- New protections come into effect on 15 December
- Suppliers will have to provide more support for customers struggling to pay their energy bills and extra help for prepayment customers
- Those in financial distress will get some breathing space but ultimately all customers need to pay for the energy they use
Ofgem has confirmed plans to strengthen protections for customers who are struggling to pay their energy bills this winter. Following a consultation in June (1), Ofgem is introducing new licence rules for suppliers from 15 December.
One will require suppliers to offer emergency credit to customers struggling to top up their prepayment meter, many of whom are likely to be in vulnerable circumstances. (2)
This could be because they temporarily cannot afford to top up or get to their local shop to top up because of a mobility issue or due to self-isolation for example.
Suppliers will also have to offer extra prepayment credit for households in vulnerable circumstances to provide more breathing space while working out alternative arrangements to pay.
These requirements will help reduce the number of prepayment customers who go without energy or “self-disconnect” after running out of credit on their meter. (3)
In March this year (4), suppliers voluntarily agreed to support vulnerable customers through COVID-19, including those on prepayment meters facing difficulties in topping up. The new licence rule will require suppliers to offer this extra protection.
Another new licence rule Ofgem is introducing will require suppliers from 15 December to put customers in debt on realistic and sustainable repayment plans.
This means suppliers will have appropriate credit management policies, make proactive contact with customers, and set repayment rates based on ability to pay. (5) Many suppliers already have this in place, but making it a formal licence requirement will ensure more customers are helped.
Philippa Pickford, Director of Retail at Ofgem, said: “Suppliers have stepped up to the challenge of supporting their customers during the COVID-19 crisis, especially those in vulnerable situations. … “Customers who are struggling to pay their bills should contact their supplier as soon as possible. The extra protections we have announced today will help ensure they get some breathing space this winter. … “Alongside our wider programme of support for vulnerable customers, Ofgem has also capped and reduced default tariffs so these customers always pay a fair price for their energy.”
(1) In June 2020, Ofgem published a statutory consultation on Self-disconnection and self-rationing final proposals. The decision confirms Ofgem has decided to proceed with the proposals set out in the statutory notice.
(2) “Emergency credit” is a fixed amount of credit provided to customers when their meter runs low or runs out to ensure continuity of supply. “Friendly hours credit” is provided overnight, at weekends and public holidays, when top up points may be closed and a customer’s prepayment meter runs low or runs out. “Additional support credit” is provided to customers in vulnerable circumstances who may have exhausted other options. We are making the offering of these credit functions by suppliers mandatory. The customer usually has to repay this extra credit when they next top up but we are making it clear with these proposals that suppliers should consider customers’ ability to pay and agree an affordable rate when customers are struggling to repay this credit. Suppliers must also improve how they identify customers who are self-disconnecting and keep a closer eye on vulnerable customers who might be self-disconnecting and self-rationing.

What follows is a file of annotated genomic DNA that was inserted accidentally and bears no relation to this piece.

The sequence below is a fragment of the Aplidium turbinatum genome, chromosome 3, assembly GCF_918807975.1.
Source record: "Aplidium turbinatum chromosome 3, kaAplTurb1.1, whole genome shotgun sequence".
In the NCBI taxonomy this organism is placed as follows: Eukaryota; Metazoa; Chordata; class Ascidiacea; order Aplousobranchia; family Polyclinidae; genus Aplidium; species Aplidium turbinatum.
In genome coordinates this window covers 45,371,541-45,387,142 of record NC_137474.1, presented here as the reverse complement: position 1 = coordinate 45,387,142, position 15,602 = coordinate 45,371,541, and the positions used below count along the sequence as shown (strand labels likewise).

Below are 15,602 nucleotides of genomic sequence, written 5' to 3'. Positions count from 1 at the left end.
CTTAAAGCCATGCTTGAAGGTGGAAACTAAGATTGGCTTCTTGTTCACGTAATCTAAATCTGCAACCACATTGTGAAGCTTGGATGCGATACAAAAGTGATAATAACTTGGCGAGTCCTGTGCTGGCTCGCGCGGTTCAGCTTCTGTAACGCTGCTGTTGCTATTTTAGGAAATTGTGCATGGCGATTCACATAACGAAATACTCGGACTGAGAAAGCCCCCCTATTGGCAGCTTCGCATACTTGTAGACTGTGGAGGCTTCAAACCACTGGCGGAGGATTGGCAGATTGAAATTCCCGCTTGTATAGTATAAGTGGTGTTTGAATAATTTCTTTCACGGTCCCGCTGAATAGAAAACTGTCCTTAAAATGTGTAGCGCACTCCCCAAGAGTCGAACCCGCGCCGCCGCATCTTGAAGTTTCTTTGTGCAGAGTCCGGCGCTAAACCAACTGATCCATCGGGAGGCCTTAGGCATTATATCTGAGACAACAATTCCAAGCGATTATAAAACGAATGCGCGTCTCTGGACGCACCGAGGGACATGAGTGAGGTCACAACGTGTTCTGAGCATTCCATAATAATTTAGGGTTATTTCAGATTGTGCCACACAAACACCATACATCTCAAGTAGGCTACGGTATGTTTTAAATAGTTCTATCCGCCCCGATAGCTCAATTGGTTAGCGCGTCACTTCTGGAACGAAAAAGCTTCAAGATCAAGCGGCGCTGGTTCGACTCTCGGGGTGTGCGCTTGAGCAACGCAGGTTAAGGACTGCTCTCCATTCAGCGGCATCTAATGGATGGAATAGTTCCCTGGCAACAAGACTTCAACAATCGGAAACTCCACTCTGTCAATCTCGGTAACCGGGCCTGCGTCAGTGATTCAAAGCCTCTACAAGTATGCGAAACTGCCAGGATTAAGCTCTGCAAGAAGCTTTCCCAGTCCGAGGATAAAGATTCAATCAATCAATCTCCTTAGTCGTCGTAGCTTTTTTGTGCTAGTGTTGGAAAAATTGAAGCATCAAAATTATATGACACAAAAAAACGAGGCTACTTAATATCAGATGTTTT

(3) Ofgem’s Consumer Survey 2019 found that of the 4 million households using prepayment meters, around one in seven had self-disconnected their supply in the past 12 months. Prepayment customers are more likely to self-disconnect if they are in debt and are more likely to be vulnerable and in fuel poverty. “Self-rationing” is when customers deliberately limit their energy use to make their credit last longer or save money for other goods or services. Recent research by Citizens Advice has found that while most disconnections were related to practical factors, 29% were the result of not having enough money. 11% of disconnections were due to people being unable to top up due to self-isolating and 10% were due to the top-up shop being closed.
(4) In response to COVID-19, in March 2020 energy supply companies agreed principles to support vulnerable customers with the Department for Business, Energy and Industrial Strategy (BEIS), including practical support regarding top-ups, provision of advice, switching between credit and prepayment mode, and extending non-disconnection periods.
(5) Ofgem’s Ability To Pay Principles (originally published in 2010) will be updated to better reflect existing debt collection practices and make the principles more future-proof. These principles include suppliers: (a) having appropriate credit management policies and guidelines; (b) making proactive contact with customers; (c) understanding individual customers’ ability to pay; (d) setting repayment rates based on ability to pay; (e) ensuring the customer understands the arrangement; (f) monitoring arrangements after they have been set up. We have also proposed to include an additional principle placing an obligation on suppliers to give due consideration to (g) re-engaging with a customer after an initial occurrence of a failed repayment arrangement.
(6) Help with energy bills and budgeting: If customers are struggling to pay for energy bills they should contact their energy supplier as soon as possible. Depending on their circumstances, customers may be eligible for extra help with their energy bills or services. Customers can also find advice and help on managing debt and budgeting through: